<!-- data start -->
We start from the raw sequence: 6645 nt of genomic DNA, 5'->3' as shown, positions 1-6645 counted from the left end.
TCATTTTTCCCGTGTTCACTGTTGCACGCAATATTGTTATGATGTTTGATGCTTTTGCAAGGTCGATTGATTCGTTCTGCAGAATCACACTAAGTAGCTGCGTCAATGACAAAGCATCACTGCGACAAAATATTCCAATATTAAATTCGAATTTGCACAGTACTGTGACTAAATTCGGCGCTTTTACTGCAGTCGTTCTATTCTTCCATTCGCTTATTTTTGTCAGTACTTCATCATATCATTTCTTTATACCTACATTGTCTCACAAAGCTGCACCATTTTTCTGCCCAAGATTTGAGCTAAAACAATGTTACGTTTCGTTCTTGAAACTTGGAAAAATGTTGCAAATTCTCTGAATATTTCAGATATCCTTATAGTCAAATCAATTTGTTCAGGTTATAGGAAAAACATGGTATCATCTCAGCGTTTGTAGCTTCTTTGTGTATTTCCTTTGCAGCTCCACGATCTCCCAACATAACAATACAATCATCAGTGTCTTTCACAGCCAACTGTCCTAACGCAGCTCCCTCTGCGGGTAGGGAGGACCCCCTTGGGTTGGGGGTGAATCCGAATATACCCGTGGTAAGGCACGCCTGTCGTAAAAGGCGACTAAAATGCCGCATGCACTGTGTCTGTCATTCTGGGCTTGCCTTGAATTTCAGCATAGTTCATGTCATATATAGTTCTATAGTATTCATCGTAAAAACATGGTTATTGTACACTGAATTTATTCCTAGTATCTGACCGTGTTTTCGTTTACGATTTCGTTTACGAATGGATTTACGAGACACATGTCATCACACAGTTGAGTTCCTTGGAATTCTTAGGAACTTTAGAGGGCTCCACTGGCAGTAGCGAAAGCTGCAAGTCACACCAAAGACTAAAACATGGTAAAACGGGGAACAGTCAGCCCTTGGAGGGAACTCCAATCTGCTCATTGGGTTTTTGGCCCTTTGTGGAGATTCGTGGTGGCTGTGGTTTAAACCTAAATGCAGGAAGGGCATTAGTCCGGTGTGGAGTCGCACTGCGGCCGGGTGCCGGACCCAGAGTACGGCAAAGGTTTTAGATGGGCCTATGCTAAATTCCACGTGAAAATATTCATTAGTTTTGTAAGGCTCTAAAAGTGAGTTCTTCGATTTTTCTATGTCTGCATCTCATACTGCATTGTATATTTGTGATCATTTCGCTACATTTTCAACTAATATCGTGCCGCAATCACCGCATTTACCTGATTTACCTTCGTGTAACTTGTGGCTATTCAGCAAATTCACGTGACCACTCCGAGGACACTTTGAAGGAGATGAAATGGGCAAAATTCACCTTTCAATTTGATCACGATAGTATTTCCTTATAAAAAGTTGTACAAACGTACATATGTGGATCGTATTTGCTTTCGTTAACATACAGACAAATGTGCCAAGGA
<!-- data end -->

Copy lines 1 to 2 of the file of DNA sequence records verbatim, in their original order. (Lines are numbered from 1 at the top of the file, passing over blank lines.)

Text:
We start from the raw sequence: 6645 nt of genomic DNA, 5'->3' as shown, positions 1-6645 counted from the left end.
TCATTTTTCCCGTGTTCACTGTTGCACGCAATATTGTTATGATGTTTGATGCTTTTGCAAGGTCGATTGATTCGTTCTGCAGAATCACACTAAGTAGCTGCGTCAATGACAAAGCATCACTGCGACAAAATATTCCAATATTAAATTCGAATTTGCACAGTACTGTGACTAAATTCGGCGCTTTTACTGCAGTCGTTCTATTCTTCCATTCGCTTATTTTTGTCAGTACTTCATCATATCATTTCTTTATACCTACATTGTCTCACAAAGCTGCACCATTTTTCTGCCCAAGATTTGAGCTAAAACAATGTTACGTTTCGTTCTTGAAACTTGGAAAAATGTTGCAAATTCTCTGAATATTTCAGATATCCTTATAGTCAAATCAATTTGTTCAGGTTATAGGAAAAACATGGTATCATCTCAGCGTTTGTAGCTTCTTTGTGTATTTCCTTTGCAGCTCCACGATCTCCCAACATAACAATACAATCATCAGTGTCTTTCACAGCCAACTGTCCTAACGCAGCTCCCTCTGCGGGTAGGGAGGACCCCCTTGGGTTGGGGGTGAATCCGAATATACCCGTGGTAAGGCACGCCTGTCGTAAAAGGCGACTAAAATGCCGCATGCACTGTGTCTGTCATTCTGGGCTTGCCTTGAATTTCAGCATAGTTCATGTCATATATAGTTCTATAGTATTCATCGTAAAAACATGGTTATTGTACACTGAATTTATTCCTAGTATCTGACCGTGTTTTCGTTTACGATTTCGTTTACGAATGGATTTACGAGACACATGTCATCACACAGTTGAGTTCCTTGGAATTCTTAGGAACTTTAGAGGGCTCCACTGGCAGTAGCGAAAGCTGCAAGTCACACCAAAGACTAAAACATGGTAAAACGGGGAACAGTCAGCCCTTGGAGGGAACTCCAATCTGCTCATTGGGTTTTTGGCCCTTTGTGGAGATTCGTGGTGGCTGTGGTTTAAACCTAAATGCAGGAAGGGCATTAGTCCGGTGTGGAGTCGCACTGCGGCCGGGTGCCGGACCCAGAGTACGGCAAAGGTTTTAGATGGGCCTATGCTAAATTCCACGTGAAAATATTCATTAGTTTTGTAAGGCTCTAAAAGTGAGTTCTTCGATTTTTCTATGTCTGCATCTCATACTGCATTGTATATTTGTGATCATTTCGCTACATTTTCAACTAATATCGTGCCGCAATCACCGCATTTACCTGATTTACCTTCGTGTAACTTGTGGCTATTCAGCAAATTCACGTGACCACTCCGAGGACACTTTGAAGGAGATGAAATGGGCAAAATTCACCTTTCAATTTGATCACGATAGTATTTCCTTATAAAAAGTTGTACAAACGTACATATGTGGATCGTATTTGCTTTCGTTAACATACAGACAAATGTGCCAAGGA